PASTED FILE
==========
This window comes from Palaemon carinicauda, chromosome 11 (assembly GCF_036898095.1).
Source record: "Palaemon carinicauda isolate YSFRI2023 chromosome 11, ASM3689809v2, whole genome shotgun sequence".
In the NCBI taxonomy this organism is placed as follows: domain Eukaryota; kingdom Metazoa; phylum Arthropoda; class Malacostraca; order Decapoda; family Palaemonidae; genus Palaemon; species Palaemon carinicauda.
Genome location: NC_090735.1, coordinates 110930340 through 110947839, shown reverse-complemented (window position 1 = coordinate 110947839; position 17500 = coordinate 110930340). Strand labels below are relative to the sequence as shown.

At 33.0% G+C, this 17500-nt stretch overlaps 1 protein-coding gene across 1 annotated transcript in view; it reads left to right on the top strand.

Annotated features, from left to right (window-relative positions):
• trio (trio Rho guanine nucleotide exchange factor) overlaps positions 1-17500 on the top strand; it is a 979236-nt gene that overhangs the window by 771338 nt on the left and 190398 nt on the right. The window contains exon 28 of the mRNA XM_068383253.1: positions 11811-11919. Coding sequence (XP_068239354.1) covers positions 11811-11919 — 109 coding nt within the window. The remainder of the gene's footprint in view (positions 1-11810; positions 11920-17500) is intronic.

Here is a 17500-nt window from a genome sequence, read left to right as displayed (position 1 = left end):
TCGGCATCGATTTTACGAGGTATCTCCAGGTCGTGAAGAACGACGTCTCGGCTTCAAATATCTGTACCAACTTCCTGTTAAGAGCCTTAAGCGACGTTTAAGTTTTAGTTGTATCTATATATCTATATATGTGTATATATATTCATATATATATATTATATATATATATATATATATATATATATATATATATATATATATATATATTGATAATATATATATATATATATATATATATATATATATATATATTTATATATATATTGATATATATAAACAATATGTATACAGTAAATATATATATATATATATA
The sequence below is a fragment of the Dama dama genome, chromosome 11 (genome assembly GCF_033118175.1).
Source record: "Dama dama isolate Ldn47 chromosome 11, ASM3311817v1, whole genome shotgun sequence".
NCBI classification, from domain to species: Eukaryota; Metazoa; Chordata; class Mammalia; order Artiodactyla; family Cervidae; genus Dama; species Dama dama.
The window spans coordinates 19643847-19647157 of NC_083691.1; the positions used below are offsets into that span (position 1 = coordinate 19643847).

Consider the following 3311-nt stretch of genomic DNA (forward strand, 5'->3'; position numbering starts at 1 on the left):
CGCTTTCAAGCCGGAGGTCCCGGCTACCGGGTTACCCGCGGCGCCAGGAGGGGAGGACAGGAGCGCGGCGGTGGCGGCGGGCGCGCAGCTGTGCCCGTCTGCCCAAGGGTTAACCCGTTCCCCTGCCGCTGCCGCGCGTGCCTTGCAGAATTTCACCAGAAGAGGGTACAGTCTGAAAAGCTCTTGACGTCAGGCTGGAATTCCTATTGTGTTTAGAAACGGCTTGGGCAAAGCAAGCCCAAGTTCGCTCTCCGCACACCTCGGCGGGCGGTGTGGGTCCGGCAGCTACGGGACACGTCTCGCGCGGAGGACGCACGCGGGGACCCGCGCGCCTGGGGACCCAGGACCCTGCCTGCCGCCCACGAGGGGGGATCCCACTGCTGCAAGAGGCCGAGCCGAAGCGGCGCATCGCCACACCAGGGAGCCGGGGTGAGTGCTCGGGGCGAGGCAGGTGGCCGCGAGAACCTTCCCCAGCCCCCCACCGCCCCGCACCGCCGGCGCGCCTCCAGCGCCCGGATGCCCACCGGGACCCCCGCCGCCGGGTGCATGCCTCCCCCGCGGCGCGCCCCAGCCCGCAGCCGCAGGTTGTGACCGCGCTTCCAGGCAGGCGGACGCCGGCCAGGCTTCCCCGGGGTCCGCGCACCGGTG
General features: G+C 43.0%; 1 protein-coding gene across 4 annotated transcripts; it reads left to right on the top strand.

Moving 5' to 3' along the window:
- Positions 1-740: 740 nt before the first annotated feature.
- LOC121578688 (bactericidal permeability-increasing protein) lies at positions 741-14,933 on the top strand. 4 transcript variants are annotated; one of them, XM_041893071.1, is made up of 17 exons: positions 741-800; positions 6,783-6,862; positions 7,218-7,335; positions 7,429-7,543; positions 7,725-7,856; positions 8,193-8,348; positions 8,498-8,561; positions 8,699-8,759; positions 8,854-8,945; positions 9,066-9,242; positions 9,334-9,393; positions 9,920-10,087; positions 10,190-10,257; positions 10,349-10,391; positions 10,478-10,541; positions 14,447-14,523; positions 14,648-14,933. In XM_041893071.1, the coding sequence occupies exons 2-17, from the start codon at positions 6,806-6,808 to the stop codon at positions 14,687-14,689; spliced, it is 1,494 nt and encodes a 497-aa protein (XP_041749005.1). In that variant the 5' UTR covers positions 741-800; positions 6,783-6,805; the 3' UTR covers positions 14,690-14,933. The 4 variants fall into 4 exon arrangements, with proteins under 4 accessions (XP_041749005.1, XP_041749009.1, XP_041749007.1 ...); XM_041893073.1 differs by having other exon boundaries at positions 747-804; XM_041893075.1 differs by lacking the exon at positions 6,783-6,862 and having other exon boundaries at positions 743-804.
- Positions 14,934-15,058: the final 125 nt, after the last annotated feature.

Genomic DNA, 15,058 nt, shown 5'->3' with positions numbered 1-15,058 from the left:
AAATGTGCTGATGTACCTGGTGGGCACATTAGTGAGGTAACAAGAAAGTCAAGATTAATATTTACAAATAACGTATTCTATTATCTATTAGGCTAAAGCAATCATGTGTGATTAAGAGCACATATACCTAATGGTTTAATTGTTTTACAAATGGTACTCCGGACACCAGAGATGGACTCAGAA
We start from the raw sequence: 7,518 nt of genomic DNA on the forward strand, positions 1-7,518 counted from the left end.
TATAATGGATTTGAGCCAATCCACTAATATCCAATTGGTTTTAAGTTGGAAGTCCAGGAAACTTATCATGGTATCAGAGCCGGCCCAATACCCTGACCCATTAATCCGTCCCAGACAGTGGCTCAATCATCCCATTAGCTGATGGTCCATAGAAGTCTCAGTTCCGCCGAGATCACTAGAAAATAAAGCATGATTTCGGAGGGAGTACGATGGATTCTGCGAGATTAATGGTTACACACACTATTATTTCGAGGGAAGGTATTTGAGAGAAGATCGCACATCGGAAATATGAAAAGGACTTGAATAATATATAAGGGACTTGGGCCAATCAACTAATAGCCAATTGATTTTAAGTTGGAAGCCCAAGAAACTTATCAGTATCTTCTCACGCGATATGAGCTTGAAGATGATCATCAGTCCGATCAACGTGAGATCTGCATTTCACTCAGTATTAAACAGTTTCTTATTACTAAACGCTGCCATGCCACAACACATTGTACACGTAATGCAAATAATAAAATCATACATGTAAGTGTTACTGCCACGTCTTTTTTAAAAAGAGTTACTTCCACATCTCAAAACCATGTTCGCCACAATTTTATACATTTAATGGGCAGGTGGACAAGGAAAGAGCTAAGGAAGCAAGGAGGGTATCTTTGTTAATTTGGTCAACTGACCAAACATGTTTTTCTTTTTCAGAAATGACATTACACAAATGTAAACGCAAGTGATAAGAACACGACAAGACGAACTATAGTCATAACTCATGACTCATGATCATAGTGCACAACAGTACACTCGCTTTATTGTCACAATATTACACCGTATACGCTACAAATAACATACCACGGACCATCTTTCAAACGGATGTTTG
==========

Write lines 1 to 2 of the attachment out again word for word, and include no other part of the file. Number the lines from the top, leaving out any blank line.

This window comes from Palaemon carinicauda, chromosome 11 (assembly GCF_036898095.1).
Source record: "Palaemon carinicauda isolate YSFRI2023 chromosome 11, ASM3689809v2, whole genome shotgun sequence".